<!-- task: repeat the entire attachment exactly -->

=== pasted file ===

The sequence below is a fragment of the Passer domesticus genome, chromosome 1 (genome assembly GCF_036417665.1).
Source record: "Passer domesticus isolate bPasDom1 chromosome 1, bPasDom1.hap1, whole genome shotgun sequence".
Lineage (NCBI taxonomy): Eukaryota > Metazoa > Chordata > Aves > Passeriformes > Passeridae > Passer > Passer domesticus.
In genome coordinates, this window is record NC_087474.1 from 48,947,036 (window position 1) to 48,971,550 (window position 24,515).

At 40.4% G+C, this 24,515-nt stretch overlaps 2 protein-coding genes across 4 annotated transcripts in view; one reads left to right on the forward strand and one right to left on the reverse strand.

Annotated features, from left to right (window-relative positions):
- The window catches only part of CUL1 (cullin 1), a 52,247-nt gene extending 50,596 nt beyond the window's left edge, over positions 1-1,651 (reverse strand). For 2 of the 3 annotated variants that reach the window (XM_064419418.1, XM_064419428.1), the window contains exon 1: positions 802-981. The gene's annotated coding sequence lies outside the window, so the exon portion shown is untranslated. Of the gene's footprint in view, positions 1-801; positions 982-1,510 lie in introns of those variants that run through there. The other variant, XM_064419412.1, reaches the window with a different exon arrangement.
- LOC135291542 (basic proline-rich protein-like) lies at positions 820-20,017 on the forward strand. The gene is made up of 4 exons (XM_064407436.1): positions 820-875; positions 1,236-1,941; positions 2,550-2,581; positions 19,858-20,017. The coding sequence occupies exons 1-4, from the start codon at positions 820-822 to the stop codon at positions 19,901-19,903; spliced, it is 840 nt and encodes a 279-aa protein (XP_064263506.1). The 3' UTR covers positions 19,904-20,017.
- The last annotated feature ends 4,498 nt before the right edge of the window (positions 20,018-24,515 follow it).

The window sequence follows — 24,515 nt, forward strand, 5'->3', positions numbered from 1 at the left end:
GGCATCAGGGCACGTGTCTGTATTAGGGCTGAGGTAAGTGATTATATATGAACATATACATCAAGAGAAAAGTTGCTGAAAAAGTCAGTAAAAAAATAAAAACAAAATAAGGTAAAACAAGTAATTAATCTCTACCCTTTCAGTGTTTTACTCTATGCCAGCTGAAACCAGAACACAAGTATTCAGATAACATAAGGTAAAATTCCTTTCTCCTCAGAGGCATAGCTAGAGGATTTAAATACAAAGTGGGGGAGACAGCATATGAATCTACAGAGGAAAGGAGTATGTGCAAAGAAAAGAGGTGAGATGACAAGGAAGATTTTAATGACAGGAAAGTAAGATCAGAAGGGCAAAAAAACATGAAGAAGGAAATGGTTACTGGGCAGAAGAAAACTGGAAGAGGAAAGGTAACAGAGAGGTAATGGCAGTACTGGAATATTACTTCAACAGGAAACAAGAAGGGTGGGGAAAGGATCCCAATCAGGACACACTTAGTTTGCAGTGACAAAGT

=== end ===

The sequence below is a fragment of the Passer domesticus genome, chromosome 1 (genome assembly GCF_036417665.1).
Source record: "Passer domesticus isolate bPasDom1 chromosome 1, bPasDom1.hap1, whole genome shotgun sequence".
Lineage (NCBI taxonomy): Eukaryota > Metazoa > Chordata > Aves > Passeriformes > Passeridae > Passer > Passer domesticus.
In genome coordinates, this window is record NC_087474.1 from 48,947,036 (window position 1) to 48,971,550 (window position 24,515).

At 40.4% G+C, this 24,515-nt stretch overlaps 2 protein-coding genes across 4 annotated transcripts in view; one reads left to right on the forward strand and one right to left on the reverse strand.

Annotated features, from left to right (window-relative positions):
- The window catches only part of CUL1 (cullin 1), a 52,247-nt gene extending 50,596 nt beyond the window's left edge, over positions 1-1,651 (reverse strand). For 2 of the 3 annotated variants that reach the window (XM_064419418.1, XM_064419428.1), the window contains exon 1: positions 802-981. The gene's annotated coding sequence lies outside the window, so the exon portion shown is untranslated. Of the gene's footprint in view, positions 1-801; positions 982-1,510 lie in introns of those variants that run through there. The other variant, XM_064419412.1, reaches the window with a different exon arrangement.
- LOC135291542 (basic proline-rich protein-like) lies at positions 820-20,017 on the forward strand. The gene is made up of 4 exons (XM_064407436.1): positions 820-875; positions 1,236-1,941; positions 2,550-2,581; positions 19,858-20,017. The coding sequence occupies exons 1-4, from the start codon at positions 820-822 to the stop codon at positions 19,901-19,903; spliced, it is 840 nt and encodes a 279-aa protein (XP_064263506.1). The 3' UTR covers positions 19,904-20,017.
- The last annotated feature ends 4,498 nt before the right edge of the window (positions 20,018-24,515 follow it).

The window sequence follows — 24,515 nt, forward strand, 5'->3', positions numbered from 1 at the left end:
GGCATCAGGGCACGTGTCTGTATTAGGGCTGAGGTAAGTGATTATATATGAACATATACATCAAGAGAAAAGTTGCTGAAAAAGTCAGTAAAAAAATAAAAACAAAATAAGGTAAAACAAGTAATTAATCTCTACCCTTTCAGTGTTTTACTCTATGCCAGCTGAAACCAGAACACAAGTATTCAGATAACATAAGGTAAAATTCCTTTCTCCTCAGAGGCATAGCTAGAGGATTTAAATACAAAGTGGGGGAGACAGCATATGAATCTACAGAGGAAAGGAGTATGTGCAAAGAAAAGAGGTGAGATGACAAGGAAGATTTTAATGACAGGAAAGTAAGATCAGAAGGGCAAAAAAACATGAAGAAGGAAATGGTTACTGGGCAGAAGAAAACTGGAAGAGGAAAGGTAACAGAGAGGTAATGGCAGTACTGGAATATTACTTCAACAGGAAACAAGAAGGGTGGGGAAAGGATCCCAATCAGGACACACTTAGTTTGCAGTGACAAAGT